Isn't it interesting that if someone takes up painting, no one questions the validity of it, even if they consider the product 'bad' painting. No one asks, why do you bother doing it when you could buy a print of the same thing to hang on your wall. No one thinks that the time spent painting is a waste of time. No one would call a painting, even an inferior one, worthless. What is it about textiles that seems to give people the right to judge it as worth less value and less appreciation.

Is it because it involves thread or yarn? Is it possibly because it is seen as "women's work" and therefore people feel free to be critical of it? Is it because of familiarity since it is something that was done by almost everyone's ancestors so that there is no feeling of "uniqueness" to it? Is it because it is seen as something "easy" to do? Is it because of a lack of understanding in the skill required?

I could slap paint on a canvas and call it art. (I'm not saying that it would be ART, just that I could do it.) So if, without training or skill of any kind I could throw paint at a canvas and not be criticized for calling it art, why is it that people can freely criticize fibreart as if it is some lesser form of art. Fibre is a more difficult medium than paint. Colour, shape and texture and more challenging to produce in fibre than with a paintbrush. So why is it that fibreart doesn't get the recognition it deserves?

Thursday, December 11, 2008

What's your worst insult?

Time was, when every stitch of clothing was carefully, painstakingly, made by hand. The fibers were grown and harvested. Then they were carefully separated from debris, carefully treated and spun. The resultant strands were plied and skillfully, woven and knit into fabrics that could be shaped into clothing. Making a piece of cloth was a time and labour intensive process. Fabric itself had such worth that we have historic references of clothing being highly valued. Think of the soldiers sharing out the garments belonging to Jesus and gambling for the tunic that was woven in one piece. Or what about the reference in Dickens "A Christmas Carol" where the ghost of Christmas Future shows Scrooge a vision of the charwoman and the laundress selling his clothes and bed linen.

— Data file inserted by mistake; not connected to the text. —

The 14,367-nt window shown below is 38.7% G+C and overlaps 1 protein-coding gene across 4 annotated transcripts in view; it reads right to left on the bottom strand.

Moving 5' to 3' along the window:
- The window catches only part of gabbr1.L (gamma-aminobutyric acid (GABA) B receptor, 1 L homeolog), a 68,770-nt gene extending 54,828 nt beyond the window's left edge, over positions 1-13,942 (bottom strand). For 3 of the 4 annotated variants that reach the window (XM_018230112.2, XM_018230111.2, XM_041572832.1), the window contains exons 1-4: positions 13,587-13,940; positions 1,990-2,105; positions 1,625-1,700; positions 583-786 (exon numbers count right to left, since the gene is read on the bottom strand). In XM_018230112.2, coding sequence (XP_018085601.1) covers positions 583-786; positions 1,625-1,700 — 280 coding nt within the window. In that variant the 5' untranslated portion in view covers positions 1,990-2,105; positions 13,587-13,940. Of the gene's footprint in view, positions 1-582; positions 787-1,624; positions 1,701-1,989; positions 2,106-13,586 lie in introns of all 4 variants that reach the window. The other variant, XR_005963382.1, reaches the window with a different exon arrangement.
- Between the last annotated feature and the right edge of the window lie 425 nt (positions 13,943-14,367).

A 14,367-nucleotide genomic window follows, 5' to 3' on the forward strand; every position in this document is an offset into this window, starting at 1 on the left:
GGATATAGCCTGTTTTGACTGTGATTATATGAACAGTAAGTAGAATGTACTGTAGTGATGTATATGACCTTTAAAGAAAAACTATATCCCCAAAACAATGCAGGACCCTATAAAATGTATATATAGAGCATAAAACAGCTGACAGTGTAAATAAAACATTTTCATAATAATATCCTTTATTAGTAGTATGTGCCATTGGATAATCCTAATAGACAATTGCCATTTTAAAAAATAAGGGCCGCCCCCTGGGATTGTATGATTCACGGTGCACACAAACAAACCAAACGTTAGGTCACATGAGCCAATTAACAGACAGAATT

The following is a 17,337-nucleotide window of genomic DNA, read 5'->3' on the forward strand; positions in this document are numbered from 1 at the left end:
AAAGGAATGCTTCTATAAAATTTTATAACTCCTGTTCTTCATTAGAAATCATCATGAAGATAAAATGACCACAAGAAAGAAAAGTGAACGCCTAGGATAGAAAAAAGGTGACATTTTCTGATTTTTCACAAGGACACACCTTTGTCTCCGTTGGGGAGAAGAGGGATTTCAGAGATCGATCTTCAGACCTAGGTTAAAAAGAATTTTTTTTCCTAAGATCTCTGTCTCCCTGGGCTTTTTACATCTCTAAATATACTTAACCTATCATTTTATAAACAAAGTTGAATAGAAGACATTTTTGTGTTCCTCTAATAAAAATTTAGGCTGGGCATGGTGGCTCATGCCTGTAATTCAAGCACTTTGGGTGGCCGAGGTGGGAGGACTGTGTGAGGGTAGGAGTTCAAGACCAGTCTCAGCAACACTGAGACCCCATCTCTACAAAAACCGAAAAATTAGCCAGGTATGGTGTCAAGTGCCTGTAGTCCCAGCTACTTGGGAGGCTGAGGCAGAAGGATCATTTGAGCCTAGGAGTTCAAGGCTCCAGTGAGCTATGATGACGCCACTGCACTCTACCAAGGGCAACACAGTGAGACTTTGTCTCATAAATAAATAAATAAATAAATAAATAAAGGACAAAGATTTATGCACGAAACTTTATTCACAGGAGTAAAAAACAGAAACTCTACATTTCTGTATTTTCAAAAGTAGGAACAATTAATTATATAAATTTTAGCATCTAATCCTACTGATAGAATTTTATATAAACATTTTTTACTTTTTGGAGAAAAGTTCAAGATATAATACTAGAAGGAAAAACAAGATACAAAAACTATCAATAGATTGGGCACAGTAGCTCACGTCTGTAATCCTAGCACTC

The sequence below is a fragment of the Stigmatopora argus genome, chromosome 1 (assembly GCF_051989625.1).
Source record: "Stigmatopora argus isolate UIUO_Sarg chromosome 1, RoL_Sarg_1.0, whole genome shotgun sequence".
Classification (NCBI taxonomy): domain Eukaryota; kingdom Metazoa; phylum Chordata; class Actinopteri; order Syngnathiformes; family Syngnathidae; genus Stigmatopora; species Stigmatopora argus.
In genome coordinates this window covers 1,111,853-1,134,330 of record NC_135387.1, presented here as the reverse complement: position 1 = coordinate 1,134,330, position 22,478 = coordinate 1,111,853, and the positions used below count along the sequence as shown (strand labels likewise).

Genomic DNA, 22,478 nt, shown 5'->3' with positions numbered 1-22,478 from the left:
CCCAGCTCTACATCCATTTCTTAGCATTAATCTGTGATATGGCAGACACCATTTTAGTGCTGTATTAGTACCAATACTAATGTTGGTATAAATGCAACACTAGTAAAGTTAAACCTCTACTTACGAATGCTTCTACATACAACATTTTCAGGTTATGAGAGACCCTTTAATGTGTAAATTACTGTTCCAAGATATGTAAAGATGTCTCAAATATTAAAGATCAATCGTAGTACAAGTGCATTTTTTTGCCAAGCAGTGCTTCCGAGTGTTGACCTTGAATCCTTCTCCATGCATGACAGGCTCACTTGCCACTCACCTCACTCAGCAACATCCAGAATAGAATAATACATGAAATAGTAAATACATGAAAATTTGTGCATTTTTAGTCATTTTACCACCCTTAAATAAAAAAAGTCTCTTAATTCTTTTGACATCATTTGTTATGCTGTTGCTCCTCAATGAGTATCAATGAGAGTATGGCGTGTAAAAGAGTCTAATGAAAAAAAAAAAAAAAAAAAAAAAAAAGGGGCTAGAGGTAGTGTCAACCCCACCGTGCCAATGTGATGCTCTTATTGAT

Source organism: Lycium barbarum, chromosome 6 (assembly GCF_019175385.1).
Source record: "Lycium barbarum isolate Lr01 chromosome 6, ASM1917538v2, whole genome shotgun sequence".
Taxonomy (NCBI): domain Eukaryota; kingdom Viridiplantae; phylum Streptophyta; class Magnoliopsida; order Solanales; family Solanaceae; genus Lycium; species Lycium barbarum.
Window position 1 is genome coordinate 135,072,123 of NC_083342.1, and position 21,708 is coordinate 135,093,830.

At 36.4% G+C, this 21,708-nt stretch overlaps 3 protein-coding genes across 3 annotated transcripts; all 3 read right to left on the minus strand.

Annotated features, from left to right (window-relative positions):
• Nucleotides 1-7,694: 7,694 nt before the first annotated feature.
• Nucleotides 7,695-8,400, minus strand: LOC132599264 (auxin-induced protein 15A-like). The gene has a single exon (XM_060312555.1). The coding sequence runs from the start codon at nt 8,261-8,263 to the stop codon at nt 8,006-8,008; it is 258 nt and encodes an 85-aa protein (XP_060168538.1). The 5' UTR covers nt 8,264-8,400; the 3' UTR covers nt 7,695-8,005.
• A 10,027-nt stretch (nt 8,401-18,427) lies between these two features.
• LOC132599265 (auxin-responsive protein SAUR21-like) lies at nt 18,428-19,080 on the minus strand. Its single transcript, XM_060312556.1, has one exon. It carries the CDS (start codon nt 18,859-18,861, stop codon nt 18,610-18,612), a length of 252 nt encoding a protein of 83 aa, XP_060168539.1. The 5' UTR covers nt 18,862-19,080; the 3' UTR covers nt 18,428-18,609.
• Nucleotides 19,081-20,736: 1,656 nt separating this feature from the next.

In these days where fibers are spun by the thousands and fabric manufactured by the bolt, we can go from raw materials to finished garments in a single day. There are machines that can weave or knit, machines that can cut stacks of pattern pieces in one go and machines that can be used to assemble the pieces. What used to be a labour of months is now done in minutes, making the average person depreciate the value of things done the slow laborious way. Does that mean that the things which are done carefully and methodically by hand has no value, because that which is done by machine is faster?

We've all had it happen. We're merrily working away at our chosen craft whether it's tatting, knitting, crochet, cross stitch or quilting and someone utters a comment that just sucks all the joy out of it. Comments like, "No one has time for THAT." or "Only people that can't afford to BUY gifts, make them." or "It's not worth making it, I can buy the same thing at WalMart for a couple of dollars."

Years ago I was showing some tatting that I had done, when a lady came up to me and said, "People don't have time to bother with that any more." It made me feel about 2 inches tall. All I could think of saying in reply was, "What am I, chopped liver? I'm a people, and I bother with it." Afterward, I didn't know whether I should be embarrassed because I was wasting my time with something real people wouldn't bother with, or angry, that someone would thoughtlessly and ignorantly, denigrate a pastime that I enjoy, and use to create all manner of delightful articles for my own amusement, and for the pleasure of the people I gift it to.

What's the all time most insulting thing that anyone ever said to you in regard to your chosen craft whether it's tatting, knitting, quilting or some other endeavour? Come on, share the insults.

Sunday, December 07, 2008

Doilies: Love 'em or Hate 'em

I'm not really a "frilly" sort of person, so I suppose that it's silly that I spend every free moment making lots and lots of lovely laces that I rarely use. I have made a lot of tatted doilies, but most of them I have given away to various deserving people. I am fortunate to come from a very loving family who appreciate all of the hand made articles I have given them. I DO make extra effort to create things worthy of appreciation and I believe that most of what I make fits into the art rather than craft category. Although I know that in the hands of a skilled person pasta stuck on a styrofoam base and spray painted in gold, could be very artistic, my hands are not that skilled. So I stay with the fibre arts where I know what I bring to the table is a modicum of skill and a large dose of patience which usually produces artful results.